A strain gauge is a sensor whose resistance varies as a force is applied across it. When an external force is applied to an object, stress and strain are the result. Stress is defined as the object’s internal resisting force, while strain is any displacement or deformation that may occur. By measuring these forces, the level of load on an object and the impact that load has on its form can be deduced.
Most strain gauges used in motorsport applications are of the bonded foil type, a design that dates back to before World War II. They consist of a thin foil resistor grid that is bonded using an epoxy resin directly to the surface of the object to be measured. As a load is applied to the object and it deforms, so does the foil resistor, with a resulting change in the resistance of the gauge. By measuring this change in resistance, and comparing it to a known value (obtained by calibrating the sensor under laboratory conditions) the strain on the object can be calculated.
These changes in resistance are very small, so it is normally necessary to use several gauges incorporated into a circuit in order to measure them effectively. This circuit is known as a Wheatstone bridge and is a divided bridge type circuit that allows measurement of static or dynamic resistance, with the output expressed in millivolts per volt input. In this type of circuit, both ‘active’ and ‘reference’ gauges can be used to tailor the sensor to a particular application. For example, a quarter-bridge circuit will incorporate one active gauge, which will be measuring the strain, and three reference gauges (resistors), with a highly accurate voltmeter measuring the differential between the reference gauges and the active component.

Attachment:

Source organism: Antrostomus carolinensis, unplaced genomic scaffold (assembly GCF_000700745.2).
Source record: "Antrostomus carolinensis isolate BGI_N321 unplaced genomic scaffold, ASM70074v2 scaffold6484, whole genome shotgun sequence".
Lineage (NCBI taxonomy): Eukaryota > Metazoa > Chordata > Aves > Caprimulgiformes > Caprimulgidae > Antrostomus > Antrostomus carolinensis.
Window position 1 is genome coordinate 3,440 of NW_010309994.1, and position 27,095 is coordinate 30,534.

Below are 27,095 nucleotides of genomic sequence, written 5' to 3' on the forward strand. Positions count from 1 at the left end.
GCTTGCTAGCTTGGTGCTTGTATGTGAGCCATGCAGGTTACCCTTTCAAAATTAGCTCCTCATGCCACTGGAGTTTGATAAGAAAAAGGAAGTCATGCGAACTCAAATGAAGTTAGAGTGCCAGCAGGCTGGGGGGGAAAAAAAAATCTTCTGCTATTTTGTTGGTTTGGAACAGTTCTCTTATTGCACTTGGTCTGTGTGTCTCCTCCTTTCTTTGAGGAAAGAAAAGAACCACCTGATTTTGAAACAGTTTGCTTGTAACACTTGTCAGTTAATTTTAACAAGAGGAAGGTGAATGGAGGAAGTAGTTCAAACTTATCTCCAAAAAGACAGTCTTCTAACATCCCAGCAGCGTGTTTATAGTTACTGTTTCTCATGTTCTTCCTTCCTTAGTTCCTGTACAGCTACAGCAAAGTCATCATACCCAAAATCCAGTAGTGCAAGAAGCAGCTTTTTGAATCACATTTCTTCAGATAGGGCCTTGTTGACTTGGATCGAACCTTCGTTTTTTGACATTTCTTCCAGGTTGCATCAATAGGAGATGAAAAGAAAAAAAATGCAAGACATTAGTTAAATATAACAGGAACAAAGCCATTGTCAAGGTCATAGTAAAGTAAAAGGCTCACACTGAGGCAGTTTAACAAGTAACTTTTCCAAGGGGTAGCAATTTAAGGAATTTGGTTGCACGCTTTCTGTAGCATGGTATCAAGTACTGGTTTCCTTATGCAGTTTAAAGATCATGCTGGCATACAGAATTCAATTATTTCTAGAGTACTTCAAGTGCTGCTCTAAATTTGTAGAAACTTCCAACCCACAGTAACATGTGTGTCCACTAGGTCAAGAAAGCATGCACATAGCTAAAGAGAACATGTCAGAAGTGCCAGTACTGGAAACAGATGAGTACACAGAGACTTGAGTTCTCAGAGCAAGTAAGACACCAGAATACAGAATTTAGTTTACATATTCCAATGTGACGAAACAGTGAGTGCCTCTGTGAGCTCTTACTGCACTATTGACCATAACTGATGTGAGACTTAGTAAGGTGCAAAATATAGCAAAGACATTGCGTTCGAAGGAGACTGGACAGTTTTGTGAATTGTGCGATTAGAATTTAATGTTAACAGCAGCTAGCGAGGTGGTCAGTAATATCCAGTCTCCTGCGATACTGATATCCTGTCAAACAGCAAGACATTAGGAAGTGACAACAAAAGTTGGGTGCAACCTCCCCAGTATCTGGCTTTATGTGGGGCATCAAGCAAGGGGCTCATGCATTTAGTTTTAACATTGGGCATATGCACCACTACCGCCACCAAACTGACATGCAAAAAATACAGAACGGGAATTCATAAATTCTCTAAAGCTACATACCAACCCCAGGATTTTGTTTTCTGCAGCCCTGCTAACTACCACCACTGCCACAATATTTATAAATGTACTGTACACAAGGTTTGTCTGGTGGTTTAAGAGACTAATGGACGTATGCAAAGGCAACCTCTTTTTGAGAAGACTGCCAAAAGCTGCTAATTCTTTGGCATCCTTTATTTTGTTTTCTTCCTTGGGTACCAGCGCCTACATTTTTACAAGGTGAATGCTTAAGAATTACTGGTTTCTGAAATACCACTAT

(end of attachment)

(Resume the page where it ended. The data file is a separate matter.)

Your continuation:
Unfortunately though, the materials used to create the strain gauging elements are also prone to having their resistance altered by other external factors, notably temperature. That means steps must be taken to compensate for such variances in order to obtain repeatable measurements. Differences in readings due to temperature variations are a result of two effects that influence the sensing element. First, the electrical resistance of the gauge is somewhat temperature-dependent; as a result, the resistance varies with temperature. The second factor is due to the differential thermal expansion between the gauge and the test part or substrate material to which the gauge is bonded.
One of the more common methods of compensating for temperature changes is to have a ‘dummy’ gauge on one arm of a bridge circuit. This is a strain gauging element, but it is isolated from any strain and provides a reference output that shows the change in resistance due to temperature. This value can then be used to calculate the resistance change in the second gauge that is due to strain.